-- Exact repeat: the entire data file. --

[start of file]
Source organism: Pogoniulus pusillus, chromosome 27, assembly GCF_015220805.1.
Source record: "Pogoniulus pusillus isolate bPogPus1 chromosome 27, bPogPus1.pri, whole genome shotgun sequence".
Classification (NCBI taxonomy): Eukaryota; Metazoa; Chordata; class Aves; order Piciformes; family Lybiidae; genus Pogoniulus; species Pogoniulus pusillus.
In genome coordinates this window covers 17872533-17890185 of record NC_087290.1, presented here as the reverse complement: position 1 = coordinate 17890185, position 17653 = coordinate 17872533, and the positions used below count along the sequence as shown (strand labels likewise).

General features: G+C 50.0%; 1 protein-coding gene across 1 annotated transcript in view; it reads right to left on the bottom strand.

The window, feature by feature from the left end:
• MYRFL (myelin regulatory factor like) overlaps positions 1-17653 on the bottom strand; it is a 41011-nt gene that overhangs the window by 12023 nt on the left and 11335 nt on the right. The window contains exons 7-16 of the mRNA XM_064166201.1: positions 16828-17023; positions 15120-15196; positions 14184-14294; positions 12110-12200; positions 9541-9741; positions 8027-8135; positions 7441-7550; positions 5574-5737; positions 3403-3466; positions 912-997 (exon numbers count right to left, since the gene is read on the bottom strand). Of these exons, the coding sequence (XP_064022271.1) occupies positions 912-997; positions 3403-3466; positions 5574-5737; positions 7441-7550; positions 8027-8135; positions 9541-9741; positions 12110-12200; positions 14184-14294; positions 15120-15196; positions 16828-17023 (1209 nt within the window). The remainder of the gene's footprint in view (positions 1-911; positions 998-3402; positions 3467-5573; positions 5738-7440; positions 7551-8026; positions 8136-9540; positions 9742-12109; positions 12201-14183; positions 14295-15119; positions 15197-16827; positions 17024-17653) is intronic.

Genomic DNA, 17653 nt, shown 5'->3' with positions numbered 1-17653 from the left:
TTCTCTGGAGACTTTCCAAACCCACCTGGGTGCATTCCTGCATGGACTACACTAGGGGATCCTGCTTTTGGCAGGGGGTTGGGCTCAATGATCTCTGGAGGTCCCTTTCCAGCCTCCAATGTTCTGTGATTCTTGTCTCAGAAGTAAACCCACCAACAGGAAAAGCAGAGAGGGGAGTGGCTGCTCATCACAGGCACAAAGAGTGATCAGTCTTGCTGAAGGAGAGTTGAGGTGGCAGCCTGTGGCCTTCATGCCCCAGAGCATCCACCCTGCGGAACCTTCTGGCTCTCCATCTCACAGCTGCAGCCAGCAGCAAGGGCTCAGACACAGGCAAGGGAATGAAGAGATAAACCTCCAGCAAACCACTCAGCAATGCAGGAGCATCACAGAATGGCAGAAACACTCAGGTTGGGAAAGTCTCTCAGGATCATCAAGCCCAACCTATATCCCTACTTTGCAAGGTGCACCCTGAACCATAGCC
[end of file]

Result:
Source organism: Pogoniulus pusillus, chromosome 27, assembly GCF_015220805.1.
Source record: "Pogoniulus pusillus isolate bPogPus1 chromosome 27, bPogPus1.pri, whole genome shotgun sequence".
Classification (NCBI taxonomy): Eukaryota; Metazoa; Chordata; class Aves; order Piciformes; family Lybiidae; genus Pogoniulus; species Pogoniulus pusillus.
In genome coordinates this window covers 17872533-17890185 of record NC_087290.1, presented here as the reverse complement: position 1 = coordinate 17890185, position 17653 = coordinate 17872533, and the positions used below count along the sequence as shown (strand labels likewise).

General features: G+C 50.0%; 1 protein-coding gene across 1 annotated transcript in view; it reads right to left on the bottom strand.

The window, feature by feature from the left end:
• MYRFL (myelin regulatory factor like) overlaps positions 1-17653 on the bottom strand; it is a 41011-nt gene that overhangs the window by 12023 nt on the left and 11335 nt on the right. The window contains exons 7-16 of the mRNA XM_064166201.1: positions 16828-17023; positions 15120-15196; positions 14184-14294; positions 12110-12200; positions 9541-9741; positions 8027-8135; positions 7441-7550; positions 5574-5737; positions 3403-3466; positions 912-997 (exon numbers count right to left, since the gene is read on the bottom strand). Of these exons, the coding sequence (XP_064022271.1) occupies positions 912-997; positions 3403-3466; positions 5574-5737; positions 7441-7550; positions 8027-8135; positions 9541-9741; positions 12110-12200; positions 14184-14294; positions 15120-15196; positions 16828-17023 (1209 nt within the window). The remainder of the gene's footprint in view (positions 1-911; positions 998-3402; positions 3467-5573; positions 5738-7440; positions 7551-8026; positions 8136-9540; positions 9742-12109; positions 12201-14183; positions 14295-15119; positions 15197-16827; positions 17024-17653) is intronic.

Genomic DNA, 17653 nt, shown 5'->3' with positions numbered 1-17653 from the left:
TTCTCTGGAGACTTTCCAAACCCACCTGGGTGCATTCCTGCATGGACTACACTAGGGGATCCTGCTTTTGGCAGGGGGTTGGGCTCAATGATCTCTGGAGGTCCCTTTCCAGCCTCCAATGTTCTGTGATTCTTGTCTCAGAAGTAAACCCACCAACAGGAAAAGCAGAGAGGGGAGTGGCTGCTCATCACAGGCACAAAGAGTGATCAGTCTTGCTGAAGGAGAGTTGAGGTGGCAGCCTGTGGCCTTCATGCCCCAGAGCATCCACCCTGCGGAACCTTCTGGCTCTCCATCTCACAGCTGCAGCCAGCAGCAAGGGCTCAGACACAGGCAAGGGAATGAAGAGATAAACCTCCAGCAAACCACTCAGCAATGCAGGAGCATCACAGAATGGCAGAAACACTCAGGTTGGGAAAGTCTCTCAGGATCATCAAGCCCAACCTATATCCCTACTTTGCAAGGTGCACCCTGAACCATAGCC